Navigating the Lisbon Sky
I postponed a trip to Portugal for a long time. Brazil, my country of birth, was a Portuguese colony from 1500 to 1822, when the son of the Portuguese king, D. Pedro I, proclaimed independence and decided to stay down in the tropics a little longer. Differently from many Brazilians, who are curious about the obvious similarities and comparisons with the motherland, I never cared very much about going there, despite a line of friends of different nationalities who raved about it. Finally, last summer, I decided to pay Lisbon a visit and just fell in love at first sight. Besides sardines, wine, tiles and viewpoints from charming hills, I was struck by the Lisbon sky.
It’s made of a different kind of blue: intense, deep, ultra bright. It engulfs you in color and you feel the blue sparks inside. If I were a chromo therapist, I would recommend Lisbon to every depressed person in the world. One week there, cured! But it’s not just the shade of blue and the unique light. The Lisbon sky and the water that surrounds the city expand your mind, pushing you to always look beyond yourself, taking you somewhere far. I can’t help associating this feeling with the quest for new lands that pulled such a small country to navigate unknown seas centuries ago.
The Portuguese navigators went far with their caravelas in the 1400’s and 1500’s: Vasco da Gama found the way to India navigating around Africa and Pedro Álvares Cabral followed the winds that took him West, until he ended up on the Brazilian coast. Of course there were many economic reasons and power disputes in Europe at that time to propel the boats in search of new resources and wealth, but when you see the exact place from where the fleets left, with no certainty to come back, right where the Tejo River (Tagus) opens up to the Atlantic, all you can hear is that sky calling you to expand, to navigate.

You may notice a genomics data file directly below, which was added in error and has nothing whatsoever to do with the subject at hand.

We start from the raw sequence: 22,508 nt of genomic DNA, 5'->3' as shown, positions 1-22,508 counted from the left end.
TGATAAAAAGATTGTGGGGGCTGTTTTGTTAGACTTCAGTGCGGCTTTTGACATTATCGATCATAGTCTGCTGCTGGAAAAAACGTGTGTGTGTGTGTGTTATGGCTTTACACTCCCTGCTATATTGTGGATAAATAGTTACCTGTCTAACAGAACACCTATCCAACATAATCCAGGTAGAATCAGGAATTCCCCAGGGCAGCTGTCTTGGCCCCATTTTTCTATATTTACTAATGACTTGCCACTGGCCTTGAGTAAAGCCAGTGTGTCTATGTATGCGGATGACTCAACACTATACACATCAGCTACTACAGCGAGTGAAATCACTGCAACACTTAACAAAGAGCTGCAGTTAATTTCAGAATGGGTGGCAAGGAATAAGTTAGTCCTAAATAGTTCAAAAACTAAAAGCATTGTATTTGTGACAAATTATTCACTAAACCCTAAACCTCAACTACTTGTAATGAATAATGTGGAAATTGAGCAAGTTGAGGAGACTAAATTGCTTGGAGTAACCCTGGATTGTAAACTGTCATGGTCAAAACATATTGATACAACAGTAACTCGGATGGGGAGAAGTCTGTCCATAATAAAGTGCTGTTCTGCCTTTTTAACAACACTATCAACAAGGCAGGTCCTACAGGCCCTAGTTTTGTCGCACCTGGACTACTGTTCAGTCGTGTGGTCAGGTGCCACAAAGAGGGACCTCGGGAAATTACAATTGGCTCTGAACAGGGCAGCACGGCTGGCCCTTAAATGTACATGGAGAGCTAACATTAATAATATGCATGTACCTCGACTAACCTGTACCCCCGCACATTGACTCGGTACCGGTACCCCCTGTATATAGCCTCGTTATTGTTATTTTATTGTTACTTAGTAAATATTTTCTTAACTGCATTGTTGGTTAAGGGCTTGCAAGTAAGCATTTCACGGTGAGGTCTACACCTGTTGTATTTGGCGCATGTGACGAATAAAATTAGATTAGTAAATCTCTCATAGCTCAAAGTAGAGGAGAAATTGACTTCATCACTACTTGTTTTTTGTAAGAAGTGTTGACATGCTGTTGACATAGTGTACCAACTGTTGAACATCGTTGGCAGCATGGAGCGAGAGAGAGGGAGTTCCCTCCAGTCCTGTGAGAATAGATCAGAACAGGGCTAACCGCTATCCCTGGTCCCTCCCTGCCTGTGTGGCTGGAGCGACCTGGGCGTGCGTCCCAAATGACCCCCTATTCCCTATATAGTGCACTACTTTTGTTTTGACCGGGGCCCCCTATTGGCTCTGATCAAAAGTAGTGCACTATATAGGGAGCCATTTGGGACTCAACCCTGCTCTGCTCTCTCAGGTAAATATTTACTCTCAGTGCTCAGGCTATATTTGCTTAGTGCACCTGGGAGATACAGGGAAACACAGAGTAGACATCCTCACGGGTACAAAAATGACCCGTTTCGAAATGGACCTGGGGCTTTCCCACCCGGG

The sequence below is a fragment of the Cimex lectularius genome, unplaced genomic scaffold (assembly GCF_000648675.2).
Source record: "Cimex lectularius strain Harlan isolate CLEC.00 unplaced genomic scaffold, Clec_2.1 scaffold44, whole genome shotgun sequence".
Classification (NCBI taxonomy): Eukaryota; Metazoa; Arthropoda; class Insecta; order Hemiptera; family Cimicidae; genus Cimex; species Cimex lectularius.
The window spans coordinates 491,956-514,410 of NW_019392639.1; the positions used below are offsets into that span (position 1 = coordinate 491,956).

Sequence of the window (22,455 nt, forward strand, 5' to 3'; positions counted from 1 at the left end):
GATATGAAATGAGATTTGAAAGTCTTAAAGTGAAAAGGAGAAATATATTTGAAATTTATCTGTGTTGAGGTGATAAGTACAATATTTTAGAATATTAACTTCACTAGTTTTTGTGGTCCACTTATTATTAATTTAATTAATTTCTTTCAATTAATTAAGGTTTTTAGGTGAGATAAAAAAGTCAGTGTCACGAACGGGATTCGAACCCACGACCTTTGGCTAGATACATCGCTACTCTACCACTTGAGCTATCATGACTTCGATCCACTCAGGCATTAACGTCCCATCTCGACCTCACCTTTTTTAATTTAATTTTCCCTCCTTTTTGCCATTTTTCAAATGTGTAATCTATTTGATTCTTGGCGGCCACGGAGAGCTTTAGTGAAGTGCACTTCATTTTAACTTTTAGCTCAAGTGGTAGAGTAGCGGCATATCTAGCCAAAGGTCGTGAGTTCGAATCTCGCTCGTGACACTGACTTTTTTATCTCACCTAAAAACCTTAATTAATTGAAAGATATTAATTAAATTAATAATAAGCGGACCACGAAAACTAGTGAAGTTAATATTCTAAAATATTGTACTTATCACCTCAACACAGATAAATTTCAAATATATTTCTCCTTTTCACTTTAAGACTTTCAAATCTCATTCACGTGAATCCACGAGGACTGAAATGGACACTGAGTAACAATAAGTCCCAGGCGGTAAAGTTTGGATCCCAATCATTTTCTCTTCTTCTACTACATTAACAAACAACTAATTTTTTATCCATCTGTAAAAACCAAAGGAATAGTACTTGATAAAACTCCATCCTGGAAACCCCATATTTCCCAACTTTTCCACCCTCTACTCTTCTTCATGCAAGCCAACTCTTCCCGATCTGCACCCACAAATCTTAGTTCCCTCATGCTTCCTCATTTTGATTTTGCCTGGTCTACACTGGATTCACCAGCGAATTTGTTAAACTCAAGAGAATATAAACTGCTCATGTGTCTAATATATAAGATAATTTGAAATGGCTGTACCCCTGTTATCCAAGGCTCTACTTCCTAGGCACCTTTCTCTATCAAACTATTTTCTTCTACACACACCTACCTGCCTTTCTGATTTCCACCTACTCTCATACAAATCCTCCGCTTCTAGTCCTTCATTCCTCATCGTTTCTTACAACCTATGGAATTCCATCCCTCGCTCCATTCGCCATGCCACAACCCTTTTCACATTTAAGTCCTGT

Navegar é preciso, viver não é preciso.
(Navigating is necessary, living is not necessary.)
Fernando Pessoa, one of the most famous Lisbon poets, borrowed this quote from a Roman general, and made it famous as the beginning of one of his poems. There’s no better way to see Lisbon with a blue-sky state of mind than to get to know Fernando Pessoa, who lived and died in the city on November 30th, 1935, 84 years ago last week. He is all over Lisbon, in museums, cafés, but mostly in spirit. You can see the house where he was born, the house where he lived the last 15 years of his life (now a museum), or you can sit beside his statue in front of one of his favorite places in the Chiado neighborhood (like I did). Don’t miss him. He is the best guide to navigate the city before you go back to the sea. Pessoa’s poetry will do to your mind what the blue sky and the ocean view do to the soul.